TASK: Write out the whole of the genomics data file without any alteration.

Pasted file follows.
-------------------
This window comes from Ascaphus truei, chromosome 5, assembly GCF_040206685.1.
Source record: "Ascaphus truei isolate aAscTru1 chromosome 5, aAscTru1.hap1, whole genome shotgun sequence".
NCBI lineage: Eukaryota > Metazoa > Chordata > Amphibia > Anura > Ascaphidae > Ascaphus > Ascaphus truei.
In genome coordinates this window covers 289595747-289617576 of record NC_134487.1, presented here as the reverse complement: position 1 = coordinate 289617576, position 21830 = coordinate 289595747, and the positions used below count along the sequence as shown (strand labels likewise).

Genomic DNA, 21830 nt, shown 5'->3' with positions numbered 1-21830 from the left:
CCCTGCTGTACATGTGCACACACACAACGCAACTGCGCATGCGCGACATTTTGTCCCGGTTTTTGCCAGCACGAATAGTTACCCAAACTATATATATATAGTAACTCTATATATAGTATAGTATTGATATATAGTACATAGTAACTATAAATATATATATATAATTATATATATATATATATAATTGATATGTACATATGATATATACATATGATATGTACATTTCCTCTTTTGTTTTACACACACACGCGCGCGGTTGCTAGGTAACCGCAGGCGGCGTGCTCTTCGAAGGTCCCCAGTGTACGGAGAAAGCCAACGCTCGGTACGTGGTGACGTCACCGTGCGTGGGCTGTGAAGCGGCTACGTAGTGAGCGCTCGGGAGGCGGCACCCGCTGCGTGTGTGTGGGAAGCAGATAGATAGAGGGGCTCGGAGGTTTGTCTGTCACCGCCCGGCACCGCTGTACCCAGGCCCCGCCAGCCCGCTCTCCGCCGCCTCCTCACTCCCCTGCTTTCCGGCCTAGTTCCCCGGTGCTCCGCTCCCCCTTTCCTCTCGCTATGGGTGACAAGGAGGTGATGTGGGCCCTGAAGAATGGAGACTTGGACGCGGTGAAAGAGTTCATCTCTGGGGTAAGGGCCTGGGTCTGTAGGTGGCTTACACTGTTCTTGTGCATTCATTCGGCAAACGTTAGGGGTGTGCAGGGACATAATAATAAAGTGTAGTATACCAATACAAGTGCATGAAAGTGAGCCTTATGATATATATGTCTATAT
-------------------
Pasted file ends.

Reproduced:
This window comes from Ascaphus truei, chromosome 5, assembly GCF_040206685.1.
Source record: "Ascaphus truei isolate aAscTru1 chromosome 5, aAscTru1.hap1, whole genome shotgun sequence".
NCBI lineage: Eukaryota > Metazoa > Chordata > Amphibia > Anura > Ascaphidae > Ascaphus > Ascaphus truei.
In genome coordinates this window covers 289595747-289617576 of record NC_134487.1, presented here as the reverse complement: position 1 = coordinate 289617576, position 21830 = coordinate 289595747, and the positions used below count along the sequence as shown (strand labels likewise).

Genomic DNA, 21830 nt, shown 5'->3' with positions numbered 1-21830 from the left:
CCCTGCTGTACATGTGCACACACACAACGCAACTGCGCATGCGCGACATTTTGTCCCGGTTTTTGCCAGCACGAATAGTTACCCAAACTATATATATATAGTAACTCTATATATAGTATAGTATTGATATATAGTACATAGTAACTATAAATATATATATATAATTATATATATATATATATAATTGATATGTACATATGATATATACATATGATATGTACATTTCCTCTTTTGTTTTACACACACACGCGCGCGGTTGCTAGGTAACCGCAGGCGGCGTGCTCTTCGAAGGTCCCCAGTGTACGGAGAAAGCCAACGCTCGGTACGTGGTGACGTCACCGTGCGTGGGCTGTGAAGCGGCTACGTAGTGAGCGCTCGGGAGGCGGCACCCGCTGCGTGTGTGTGGGAAGCAGATAGATAGAGGGGCTCGGAGGTTTGTCTGTCACCGCCCGGCACCGCTGTACCCAGGCCCCGCCAGCCCGCTCTCCGCCGCCTCCTCACTCCCCTGCTTTCCGGCCTAGTTCCCCGGTGCTCCGCTCCCCCTTTCCTCTCGCTATGGGTGACAAGGAGGTGATGTGGGCCCTGAAGAATGGAGACTTGGACGCGGTGAAAGAGTTCATCTCTGGGGTAAGGGCCTGGGTCTGTAGGTGGCTTACACTGTTCTTGTGCATTCATTCGGCAAACGTTAGGGGTGTGCAGGGACATAATAATAAAGTGTAGTATACCAATACAAGTGCATGAAAGTGAGCCTTATGATATATATGTCTATAT